Become a Certified Nursing Assistant (CNA)

CNA's are respected, valuable members of the health team.

By Clare Absher RN, BSN  

Smiling CNA looking at camera

Am I Right for the Job?

To be a nursing assistant, you must have compassion and a desire to help people. It is not an easy job, but it can be very rewarding. As an RN in long-term care for many years, I have observed the dismay that new CNAs feel when overwhelmed by the workload and fast pace. When faced with challenging situations, nursing assistants who seem to be able to manage stress best are those with true compassion for the people who they are caring for. Nursing assistants who view their occupations as "just a job that pays the bills" usually are not successful and likely to have made the wrong career choice. Patience is crucial to the job, along with self-confidence and a certain level of maturity. Good interpersonal skills with an emphasis on being a team player are especially valuable traits for all health care workers.

How do I become a Certified Nursing Assistant? (CNA)

I receive numerous inquiries regarding becoming a C.N.A. and respond accordingly that it is not as difficult as one may think. However it is important to know that every state is different in regards to amount of time required for training and testing and the type of environment you'd like to work in. For information on specifics, you can contact your State Nurse Aide Registry or State Licensing Board. I have also included a link to a state map of CNA training programs for your reference:

Find CNA training centers

Remember when researching in your area that CNAs are known by many names such as Nursing Assistants, Nurses Aides, Orderlies, Patient Care Technicians, Home Health Aides and more, depending on where you live and work. Keep in mind that if you are hired at a healthcare facility, you must prepared to submit to a background check (criminal) and a drug test as this is now a requirement.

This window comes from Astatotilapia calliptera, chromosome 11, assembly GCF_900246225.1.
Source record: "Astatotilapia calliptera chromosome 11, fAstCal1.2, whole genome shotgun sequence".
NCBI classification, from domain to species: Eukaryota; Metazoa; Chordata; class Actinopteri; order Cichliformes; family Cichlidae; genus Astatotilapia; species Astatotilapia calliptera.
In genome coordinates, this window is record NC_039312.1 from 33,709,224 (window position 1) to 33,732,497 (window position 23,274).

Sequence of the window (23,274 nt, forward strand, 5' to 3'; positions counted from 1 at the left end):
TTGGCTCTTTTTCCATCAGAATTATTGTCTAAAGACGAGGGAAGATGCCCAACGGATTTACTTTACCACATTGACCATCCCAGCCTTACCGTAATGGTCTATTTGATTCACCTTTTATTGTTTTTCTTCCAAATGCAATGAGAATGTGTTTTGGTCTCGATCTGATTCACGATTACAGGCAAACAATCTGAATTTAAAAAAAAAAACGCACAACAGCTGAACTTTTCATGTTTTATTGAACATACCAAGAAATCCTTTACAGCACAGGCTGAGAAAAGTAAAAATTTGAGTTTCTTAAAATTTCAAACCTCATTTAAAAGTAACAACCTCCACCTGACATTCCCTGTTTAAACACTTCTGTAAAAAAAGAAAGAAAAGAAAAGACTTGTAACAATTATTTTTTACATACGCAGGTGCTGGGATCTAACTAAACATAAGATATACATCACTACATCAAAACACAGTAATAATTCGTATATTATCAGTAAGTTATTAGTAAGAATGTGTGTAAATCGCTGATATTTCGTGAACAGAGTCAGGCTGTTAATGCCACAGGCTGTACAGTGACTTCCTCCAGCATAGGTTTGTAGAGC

Regardless of where you live you will need to be trained. Often, local healthcare facilities especially nursing homes will advertise free classes OR "Be paid while you learn." These classes are offered usually to those with no prior healthcare experience and can run anywhere from 2-6 weeks fulltime. Be mindful that these facilities will require that you work at their facility for a certain amount of time in exchange for this training and sometimes will also pay for the state test. Another option for training is to attend CNA classes at a local community college or become trained through the Red Cross. These classes generally last longer possibly up to 6 months and can cost anywhere from $300 to $600 for training. The main benefit is that your training is more extensive and I have observed CNAs often are more confident due to feeling better prepared. Many CNAs quickly learn that on the job training is what matters most and although this holds true for many jobs, it is especially pertinent in health care settings. After training you will then need to take the state test to become certified and it is usually done at a specific place and on a specific date pre- arranged by your trainer. Some places will allow you to work, upon completion of your CNA training, up to three or four months after classes without your certification. The test includes a written and clinical portion. The written portion is founded on good common sense principles and reviewing your class notes and handouts is always a good idea. I have included this link for taking actual practice tests in each state to further prepare.